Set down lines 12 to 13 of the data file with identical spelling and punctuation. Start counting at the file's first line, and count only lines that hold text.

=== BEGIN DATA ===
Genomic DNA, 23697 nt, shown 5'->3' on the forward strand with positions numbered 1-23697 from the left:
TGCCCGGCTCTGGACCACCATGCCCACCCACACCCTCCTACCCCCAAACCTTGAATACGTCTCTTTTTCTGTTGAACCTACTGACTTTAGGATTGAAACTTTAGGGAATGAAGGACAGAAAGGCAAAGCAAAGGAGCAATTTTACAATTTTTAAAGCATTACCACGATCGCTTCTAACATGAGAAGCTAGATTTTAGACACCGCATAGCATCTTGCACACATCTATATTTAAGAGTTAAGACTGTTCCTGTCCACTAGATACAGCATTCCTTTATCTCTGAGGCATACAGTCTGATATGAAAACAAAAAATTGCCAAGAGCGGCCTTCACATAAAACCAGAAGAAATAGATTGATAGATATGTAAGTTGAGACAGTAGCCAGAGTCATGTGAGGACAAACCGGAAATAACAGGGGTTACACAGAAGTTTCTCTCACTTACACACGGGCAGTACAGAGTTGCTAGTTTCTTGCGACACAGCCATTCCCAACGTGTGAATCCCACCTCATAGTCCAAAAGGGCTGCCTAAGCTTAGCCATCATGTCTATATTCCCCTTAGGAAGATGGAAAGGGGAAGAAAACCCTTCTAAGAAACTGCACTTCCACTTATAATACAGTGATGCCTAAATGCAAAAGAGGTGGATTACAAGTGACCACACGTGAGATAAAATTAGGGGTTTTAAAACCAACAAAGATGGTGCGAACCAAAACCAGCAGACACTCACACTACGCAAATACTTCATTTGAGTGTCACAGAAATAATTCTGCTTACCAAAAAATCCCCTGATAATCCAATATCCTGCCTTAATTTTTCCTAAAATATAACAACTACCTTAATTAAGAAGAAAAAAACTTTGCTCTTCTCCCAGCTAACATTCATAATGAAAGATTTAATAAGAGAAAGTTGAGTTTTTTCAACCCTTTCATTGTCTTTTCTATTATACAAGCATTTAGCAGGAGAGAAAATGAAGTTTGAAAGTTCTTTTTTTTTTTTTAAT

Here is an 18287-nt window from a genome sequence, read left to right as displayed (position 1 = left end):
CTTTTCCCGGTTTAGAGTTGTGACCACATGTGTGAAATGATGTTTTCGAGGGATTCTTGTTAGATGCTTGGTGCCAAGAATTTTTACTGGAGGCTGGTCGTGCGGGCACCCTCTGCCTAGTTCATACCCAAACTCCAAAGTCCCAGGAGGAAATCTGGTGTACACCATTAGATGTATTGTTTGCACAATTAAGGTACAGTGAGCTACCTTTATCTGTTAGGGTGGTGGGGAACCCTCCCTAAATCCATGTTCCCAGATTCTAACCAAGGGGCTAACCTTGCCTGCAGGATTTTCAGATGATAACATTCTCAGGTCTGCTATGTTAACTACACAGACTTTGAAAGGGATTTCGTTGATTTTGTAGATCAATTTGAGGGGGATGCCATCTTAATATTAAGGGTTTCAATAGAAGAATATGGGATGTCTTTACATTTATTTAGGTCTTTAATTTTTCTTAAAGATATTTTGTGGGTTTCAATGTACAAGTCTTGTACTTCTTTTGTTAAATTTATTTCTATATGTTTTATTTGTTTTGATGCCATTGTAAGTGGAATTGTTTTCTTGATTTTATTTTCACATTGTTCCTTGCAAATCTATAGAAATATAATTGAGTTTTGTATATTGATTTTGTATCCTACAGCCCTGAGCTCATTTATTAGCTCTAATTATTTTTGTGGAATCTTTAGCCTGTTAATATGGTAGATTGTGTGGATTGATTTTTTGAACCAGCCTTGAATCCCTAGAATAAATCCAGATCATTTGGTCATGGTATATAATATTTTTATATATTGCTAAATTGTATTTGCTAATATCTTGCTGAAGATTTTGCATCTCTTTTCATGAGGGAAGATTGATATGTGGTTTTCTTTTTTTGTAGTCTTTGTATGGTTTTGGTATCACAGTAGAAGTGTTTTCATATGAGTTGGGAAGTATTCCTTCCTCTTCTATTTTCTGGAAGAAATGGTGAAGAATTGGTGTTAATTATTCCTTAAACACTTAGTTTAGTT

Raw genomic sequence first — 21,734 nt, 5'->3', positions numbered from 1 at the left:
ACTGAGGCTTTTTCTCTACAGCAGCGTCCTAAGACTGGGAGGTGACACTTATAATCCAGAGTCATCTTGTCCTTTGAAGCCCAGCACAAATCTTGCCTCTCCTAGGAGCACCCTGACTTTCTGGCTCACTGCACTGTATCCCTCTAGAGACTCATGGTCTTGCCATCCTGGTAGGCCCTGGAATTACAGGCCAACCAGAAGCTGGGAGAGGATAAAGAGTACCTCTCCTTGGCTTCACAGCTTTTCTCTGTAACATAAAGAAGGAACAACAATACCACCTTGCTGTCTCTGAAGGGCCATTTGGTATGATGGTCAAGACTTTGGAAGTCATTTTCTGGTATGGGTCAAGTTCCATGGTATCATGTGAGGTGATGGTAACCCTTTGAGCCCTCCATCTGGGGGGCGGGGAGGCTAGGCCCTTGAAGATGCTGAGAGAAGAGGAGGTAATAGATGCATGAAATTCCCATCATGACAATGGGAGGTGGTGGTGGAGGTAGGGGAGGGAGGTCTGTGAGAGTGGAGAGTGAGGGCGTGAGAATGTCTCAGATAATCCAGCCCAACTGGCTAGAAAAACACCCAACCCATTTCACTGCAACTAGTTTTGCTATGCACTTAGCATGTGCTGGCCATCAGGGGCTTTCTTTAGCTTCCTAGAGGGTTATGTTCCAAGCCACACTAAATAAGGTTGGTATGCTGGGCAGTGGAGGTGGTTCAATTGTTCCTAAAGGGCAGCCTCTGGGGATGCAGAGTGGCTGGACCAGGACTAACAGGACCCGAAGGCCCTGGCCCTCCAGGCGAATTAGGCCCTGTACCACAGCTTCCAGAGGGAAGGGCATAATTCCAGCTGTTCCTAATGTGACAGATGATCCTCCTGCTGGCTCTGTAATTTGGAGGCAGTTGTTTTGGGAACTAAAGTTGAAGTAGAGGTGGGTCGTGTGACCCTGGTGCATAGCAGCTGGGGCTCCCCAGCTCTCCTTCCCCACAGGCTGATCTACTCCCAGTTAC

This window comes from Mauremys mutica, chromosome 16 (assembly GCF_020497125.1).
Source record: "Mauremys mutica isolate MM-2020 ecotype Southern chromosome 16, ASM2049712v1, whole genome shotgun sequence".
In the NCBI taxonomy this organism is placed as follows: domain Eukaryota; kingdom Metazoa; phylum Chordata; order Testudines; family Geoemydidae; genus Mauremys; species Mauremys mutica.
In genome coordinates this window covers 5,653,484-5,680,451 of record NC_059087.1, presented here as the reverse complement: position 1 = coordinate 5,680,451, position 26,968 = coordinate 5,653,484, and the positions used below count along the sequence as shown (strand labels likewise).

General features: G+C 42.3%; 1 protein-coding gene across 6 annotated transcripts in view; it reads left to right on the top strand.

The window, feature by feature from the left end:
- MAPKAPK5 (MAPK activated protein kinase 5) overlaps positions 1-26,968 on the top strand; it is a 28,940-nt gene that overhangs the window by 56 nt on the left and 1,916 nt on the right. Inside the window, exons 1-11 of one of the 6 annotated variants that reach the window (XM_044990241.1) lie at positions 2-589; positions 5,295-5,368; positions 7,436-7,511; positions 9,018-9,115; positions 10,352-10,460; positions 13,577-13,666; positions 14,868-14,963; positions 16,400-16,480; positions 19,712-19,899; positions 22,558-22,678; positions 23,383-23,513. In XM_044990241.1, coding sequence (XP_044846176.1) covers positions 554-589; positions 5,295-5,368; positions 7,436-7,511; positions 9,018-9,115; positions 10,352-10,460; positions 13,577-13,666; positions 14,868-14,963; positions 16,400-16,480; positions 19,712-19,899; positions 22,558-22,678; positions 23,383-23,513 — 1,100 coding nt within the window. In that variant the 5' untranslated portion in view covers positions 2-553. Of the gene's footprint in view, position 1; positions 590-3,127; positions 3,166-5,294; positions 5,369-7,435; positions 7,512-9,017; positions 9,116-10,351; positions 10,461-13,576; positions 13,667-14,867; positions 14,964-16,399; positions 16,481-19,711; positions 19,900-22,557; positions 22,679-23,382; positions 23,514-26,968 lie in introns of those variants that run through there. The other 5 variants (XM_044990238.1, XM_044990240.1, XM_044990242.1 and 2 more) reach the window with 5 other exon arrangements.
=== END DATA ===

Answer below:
The window, feature by feature from the left end:
- MAPKAPK5 (MAPK activated protein kinase 5) overlaps positions 1-26,968 on the top strand; it is a 28,940-nt gene that overhangs the window by 56 nt on the left and 1,916 nt on the right. Inside the window, exons 1-11 of one of the 6 annotated variants that reach the window (XM_044990241.1) lie at positions 2-589; positions 5,295-5,368; positions 7,436-7,511; positions 9,018-9,115; positions 10,352-10,460; positions 13,577-13,666; positions 14,868-14,963; positions 16,400-16,480; positions 19,712-19,899; positions 22,558-22,678; positions 23,383-23,513. In XM_044990241.1, coding sequence (XP_044846176.1) covers positions 554-589; positions 5,295-5,368; positions 7,436-7,511; positions 9,018-9,115; positions 10,352-10,460; positions 13,577-13,666; positions 14,868-14,963; positions 16,400-16,480; positions 19,712-19,899; positions 22,558-22,678; positions 23,383-23,513 — 1,100 coding nt within the window. In that variant the 5' untranslated portion in view covers positions 2-553. Of the gene's footprint in view, position 1; positions 590-3,127; positions 3,166-5,294; positions 5,369-7,435; positions 7,512-9,017; positions 9,116-10,351; positions 10,461-13,576; positions 13,667-14,867; positions 14,964-16,399; positions 16,481-19,711; positions 19,900-22,557; positions 22,679-23,382; positions 23,514-26,968 lie in introns of those variants that run through there. The other 5 variants (XM_044990238.1, XM_044990240.1, XM_044990242.1 and 2 more) reach the window with 5 other exon arrangements.